Explore the night sky – Niels Bohr Institute - University of Copenhagen

Niels Bohr Institute > News > News 2009 > Explore the night sky

31 March 2009

Explore the night sky

Experience the Milky Way, see the deep craters of the Moon, study the planet Saturn with its fascinating rings and see nebulas and star clusters in the distant universe - from April 2nd-5th everyone can take part in events held at various locations including at Rådhuspladsen (The City Hall Square), in Køge, at Brorfelde and at the Steno Museum in Århus and look up at the night sky through large telescopes with their own eyes and listen to astronomers talk about the universe.

The events are a part of a 100 hour worldwide astronomy event in connection with the International Year of Astronomy 2009.

"Everyone can take part and one of the the main goals of the International Year of Astronomy is that as many people as possible explore the night sky using a telescope. It is a quite a different experience to stand and look at the night sky yourself than to look at glossy images", explains Kristian Pedersen, who is an astrophysicist at the Dark Cosmology Centre at the Niels Bohr Institute and who is the National Coordinator in Denmark for the International Year of Astronomy.

2009 was declared the International Year of Astronomy by the UN to mark that it was 400 years ago that the Italian scientist Galileo Galileo aimed a telescope towards the sky and made ground-breaking discoveries, the first to do so. He saw, among other things, that there were craters on the Moon, that the planet Jupiter had moons orbiting it, and that the Milky Way's luminous belt was comprised of the light from thousands of stars.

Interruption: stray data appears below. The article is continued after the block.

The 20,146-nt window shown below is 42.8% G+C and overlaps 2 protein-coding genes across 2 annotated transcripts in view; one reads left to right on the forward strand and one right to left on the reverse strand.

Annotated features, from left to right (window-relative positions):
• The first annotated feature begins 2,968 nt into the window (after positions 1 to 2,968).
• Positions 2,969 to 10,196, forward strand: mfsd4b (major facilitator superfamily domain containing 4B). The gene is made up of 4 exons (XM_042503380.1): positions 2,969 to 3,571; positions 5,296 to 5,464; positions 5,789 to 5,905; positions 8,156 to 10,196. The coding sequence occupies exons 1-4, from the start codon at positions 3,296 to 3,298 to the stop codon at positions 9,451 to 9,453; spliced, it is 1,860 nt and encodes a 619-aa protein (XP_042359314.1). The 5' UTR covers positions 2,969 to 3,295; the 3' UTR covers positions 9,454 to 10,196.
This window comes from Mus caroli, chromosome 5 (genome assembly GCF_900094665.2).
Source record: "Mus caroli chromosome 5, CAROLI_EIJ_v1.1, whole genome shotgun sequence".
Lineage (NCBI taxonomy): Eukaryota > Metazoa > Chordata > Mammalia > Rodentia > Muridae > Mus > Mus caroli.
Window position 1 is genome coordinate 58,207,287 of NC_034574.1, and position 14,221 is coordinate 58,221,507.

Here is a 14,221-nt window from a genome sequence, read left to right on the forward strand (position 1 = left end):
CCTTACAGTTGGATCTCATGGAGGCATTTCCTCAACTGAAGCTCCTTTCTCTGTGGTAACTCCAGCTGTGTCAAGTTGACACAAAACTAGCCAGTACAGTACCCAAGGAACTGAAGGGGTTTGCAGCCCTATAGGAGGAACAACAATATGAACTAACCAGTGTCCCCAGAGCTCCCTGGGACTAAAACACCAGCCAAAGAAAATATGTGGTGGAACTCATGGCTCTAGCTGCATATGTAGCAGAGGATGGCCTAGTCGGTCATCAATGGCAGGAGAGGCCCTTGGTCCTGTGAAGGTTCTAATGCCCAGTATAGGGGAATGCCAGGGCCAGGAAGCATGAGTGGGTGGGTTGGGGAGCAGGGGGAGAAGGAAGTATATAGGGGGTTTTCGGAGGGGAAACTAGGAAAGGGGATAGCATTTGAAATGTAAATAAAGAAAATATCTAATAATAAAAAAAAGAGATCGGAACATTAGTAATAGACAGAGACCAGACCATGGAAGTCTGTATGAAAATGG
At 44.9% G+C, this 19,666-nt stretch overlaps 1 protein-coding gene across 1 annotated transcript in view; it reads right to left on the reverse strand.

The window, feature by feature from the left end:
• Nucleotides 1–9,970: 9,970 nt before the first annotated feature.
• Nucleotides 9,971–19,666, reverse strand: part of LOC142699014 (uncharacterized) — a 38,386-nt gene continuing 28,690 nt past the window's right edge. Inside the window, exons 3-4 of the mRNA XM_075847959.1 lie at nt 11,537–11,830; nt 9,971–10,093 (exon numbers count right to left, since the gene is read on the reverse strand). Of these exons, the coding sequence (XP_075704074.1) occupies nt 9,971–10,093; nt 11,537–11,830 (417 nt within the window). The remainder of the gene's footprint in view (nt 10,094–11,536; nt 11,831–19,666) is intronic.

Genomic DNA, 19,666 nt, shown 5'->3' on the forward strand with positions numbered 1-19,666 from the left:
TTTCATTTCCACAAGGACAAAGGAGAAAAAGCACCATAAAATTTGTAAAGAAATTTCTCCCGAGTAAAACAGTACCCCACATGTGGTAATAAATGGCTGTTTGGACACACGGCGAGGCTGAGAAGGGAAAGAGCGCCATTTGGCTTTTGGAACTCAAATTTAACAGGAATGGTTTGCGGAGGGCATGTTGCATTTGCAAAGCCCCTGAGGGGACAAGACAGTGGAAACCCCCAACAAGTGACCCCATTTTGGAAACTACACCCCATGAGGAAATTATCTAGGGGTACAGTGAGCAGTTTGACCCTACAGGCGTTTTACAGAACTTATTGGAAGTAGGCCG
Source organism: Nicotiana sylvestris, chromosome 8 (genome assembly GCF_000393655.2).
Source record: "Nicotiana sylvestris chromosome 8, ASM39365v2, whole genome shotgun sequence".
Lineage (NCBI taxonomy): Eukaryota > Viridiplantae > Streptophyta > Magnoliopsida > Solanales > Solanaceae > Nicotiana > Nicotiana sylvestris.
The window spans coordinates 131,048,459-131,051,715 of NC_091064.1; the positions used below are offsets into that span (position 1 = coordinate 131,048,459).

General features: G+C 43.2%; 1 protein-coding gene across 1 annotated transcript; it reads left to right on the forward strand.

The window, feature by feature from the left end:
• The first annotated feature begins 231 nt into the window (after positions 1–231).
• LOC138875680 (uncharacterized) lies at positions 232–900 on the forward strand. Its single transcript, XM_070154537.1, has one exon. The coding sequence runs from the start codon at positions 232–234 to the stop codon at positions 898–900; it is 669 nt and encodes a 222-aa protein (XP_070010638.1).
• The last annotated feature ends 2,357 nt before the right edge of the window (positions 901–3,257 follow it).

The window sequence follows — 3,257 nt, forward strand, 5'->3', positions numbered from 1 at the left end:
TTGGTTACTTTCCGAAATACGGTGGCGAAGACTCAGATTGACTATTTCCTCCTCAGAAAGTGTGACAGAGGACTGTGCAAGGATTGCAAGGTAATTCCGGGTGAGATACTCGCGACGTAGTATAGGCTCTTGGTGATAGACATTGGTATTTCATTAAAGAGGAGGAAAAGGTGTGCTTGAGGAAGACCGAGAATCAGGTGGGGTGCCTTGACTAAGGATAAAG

Galilei's observations lead to a fundamental change in our understanding of the world: From finding ourselves on an Earth in the center of the universe - to now being the inhabitants of a little planet that orbits a random star on the edge of one out of a billion galaxies in a universe which began in a gigantic explosion, the Big Bang, more than 13 billion years ago.

Everyone can make the same observations as Galilei and experience it for themselves on April 2-5 when astronomical associations, planetariums and private amateur astonomers take small and large telescopes out to public places and open private observatories to the public.

Follow observations around the world
There are numerous activities taking place not just in Denmark, but over the entire globe. More than 1500 events in over 130 countries are expection to attract over 1 million people making the '100 Hours of Astronomy' the largest public astronomy event ever.

In addition to being able look at stars through telescopes, everyone on the internet can take a tour around to large and small telescopes in a 24-hour video webcast 'Around the World in 80 Telescopes' from 11:00 am on the 3rd of April to 11:00 am on the 4th of April. The tour follows the night's migration across the globe and goes via some of the most advanced observatories on the earth and in space: the Very Large Telescope, ESO, Chile and the Hubble Space Telescope. In this way one can see what astronomers the world round do during a typical observation night.